Gramophone: 'Serious Business'

‘This album is not funny,’ writes Spektral Quartet viola player Doyle Armbrust in his booklet-note about the quartet’s very not-funny new release of music by Sky Macklay, David Reminick and Chris Fisher-Lochhead, with Haydn plopped down surreally in their midst. The resulting geeky, highly interactive, creative and collaborative fun and games drenched in pop culture are, as advertised, unlike anything its intended audience - or anyone else - has ever heard.

Macklay’s Many Many Cadences is a dizzying layering-on of what the composer calls ‘pinging rapid-fire, tonal cadences all the way down in rhythmic unison, only to scramble back up for another adrenaline fix’. Reminick’s The Ancestral Mousetrap, as befits the lead singer of the punk outfit Paper Mice, requires the quartet to sing macabre, absurdist poetry by Russell Edson while scrambling to play complex musical bits and pieces.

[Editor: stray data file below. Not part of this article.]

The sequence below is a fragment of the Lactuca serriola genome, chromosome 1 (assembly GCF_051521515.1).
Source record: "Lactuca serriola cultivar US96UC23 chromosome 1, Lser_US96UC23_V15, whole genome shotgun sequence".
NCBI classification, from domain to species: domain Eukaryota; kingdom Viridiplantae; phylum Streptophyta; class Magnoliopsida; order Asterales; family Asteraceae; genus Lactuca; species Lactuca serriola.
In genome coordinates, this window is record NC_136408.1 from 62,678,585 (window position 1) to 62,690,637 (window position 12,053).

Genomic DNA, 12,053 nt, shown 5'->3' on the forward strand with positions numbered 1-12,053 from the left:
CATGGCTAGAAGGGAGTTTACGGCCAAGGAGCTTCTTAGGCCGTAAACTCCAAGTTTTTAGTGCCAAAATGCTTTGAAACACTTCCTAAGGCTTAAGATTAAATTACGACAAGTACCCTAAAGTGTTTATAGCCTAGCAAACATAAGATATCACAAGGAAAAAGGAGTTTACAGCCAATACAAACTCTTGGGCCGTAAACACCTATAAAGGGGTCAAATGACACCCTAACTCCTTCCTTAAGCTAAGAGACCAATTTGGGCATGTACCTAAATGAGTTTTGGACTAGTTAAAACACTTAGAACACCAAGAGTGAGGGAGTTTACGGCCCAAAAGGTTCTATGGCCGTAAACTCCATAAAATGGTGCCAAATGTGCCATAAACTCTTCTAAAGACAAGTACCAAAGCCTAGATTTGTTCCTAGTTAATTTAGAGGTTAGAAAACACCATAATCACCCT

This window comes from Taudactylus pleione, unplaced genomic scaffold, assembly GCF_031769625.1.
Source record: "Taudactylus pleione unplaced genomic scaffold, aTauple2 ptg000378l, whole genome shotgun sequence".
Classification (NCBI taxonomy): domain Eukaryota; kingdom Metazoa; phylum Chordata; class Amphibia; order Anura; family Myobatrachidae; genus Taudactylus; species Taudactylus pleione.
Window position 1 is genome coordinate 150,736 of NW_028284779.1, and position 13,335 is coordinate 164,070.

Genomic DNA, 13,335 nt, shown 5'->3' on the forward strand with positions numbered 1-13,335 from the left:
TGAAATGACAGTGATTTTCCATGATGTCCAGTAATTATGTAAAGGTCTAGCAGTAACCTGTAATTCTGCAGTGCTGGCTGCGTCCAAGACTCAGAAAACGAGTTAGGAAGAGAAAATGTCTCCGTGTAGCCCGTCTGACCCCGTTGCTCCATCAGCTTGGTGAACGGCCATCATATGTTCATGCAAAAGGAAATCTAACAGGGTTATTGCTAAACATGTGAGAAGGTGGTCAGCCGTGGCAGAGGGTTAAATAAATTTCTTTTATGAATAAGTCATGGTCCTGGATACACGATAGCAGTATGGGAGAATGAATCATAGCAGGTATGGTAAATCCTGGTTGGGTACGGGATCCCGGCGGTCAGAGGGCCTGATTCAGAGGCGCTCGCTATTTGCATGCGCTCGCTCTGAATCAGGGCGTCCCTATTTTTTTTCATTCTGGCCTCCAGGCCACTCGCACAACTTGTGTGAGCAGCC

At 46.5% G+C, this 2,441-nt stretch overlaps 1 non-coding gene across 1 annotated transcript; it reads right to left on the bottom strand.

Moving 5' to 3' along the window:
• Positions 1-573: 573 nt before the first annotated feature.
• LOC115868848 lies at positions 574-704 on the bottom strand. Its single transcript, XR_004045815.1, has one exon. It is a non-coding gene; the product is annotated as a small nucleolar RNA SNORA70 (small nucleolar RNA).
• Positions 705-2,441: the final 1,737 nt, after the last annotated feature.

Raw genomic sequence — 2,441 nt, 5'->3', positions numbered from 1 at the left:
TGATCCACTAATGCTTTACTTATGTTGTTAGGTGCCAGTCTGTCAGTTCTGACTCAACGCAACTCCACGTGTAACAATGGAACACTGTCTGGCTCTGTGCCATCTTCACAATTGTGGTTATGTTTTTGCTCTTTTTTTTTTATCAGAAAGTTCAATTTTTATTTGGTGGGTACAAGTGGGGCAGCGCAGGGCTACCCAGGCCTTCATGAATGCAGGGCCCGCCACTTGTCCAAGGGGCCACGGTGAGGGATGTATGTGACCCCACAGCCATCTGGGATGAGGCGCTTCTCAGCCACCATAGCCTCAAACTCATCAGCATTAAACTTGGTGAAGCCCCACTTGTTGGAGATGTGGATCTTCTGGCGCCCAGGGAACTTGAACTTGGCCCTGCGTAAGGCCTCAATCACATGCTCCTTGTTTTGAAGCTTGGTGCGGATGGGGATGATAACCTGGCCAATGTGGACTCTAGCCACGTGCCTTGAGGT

After an incongruously conventional reading of Haydn’s Quartet Op 33 No 2, notable only for oddly affecting, glassy slides in the Trio, the disc’s real serious business turns out to be the concluding 22 tracks and 25 minutes of Hack, in which Fisher-Lochhead and the quartet, ensemble-in-residence at the University of Chicago, create ‘a nuanced, impeccable graph of the cadence and delivery’ of 16 comedians ranging from Lenny Bruce to Tig Notaro. Based on transcriptions of the comedians’ work, the allusions and deciphering them could provide an evening’s entertainment for the right cool crowd. For the Spektral Quartet it’s appropriately ironic, of course, that comedians steal the show on an album that ain’t funny.

- Laurence Vittes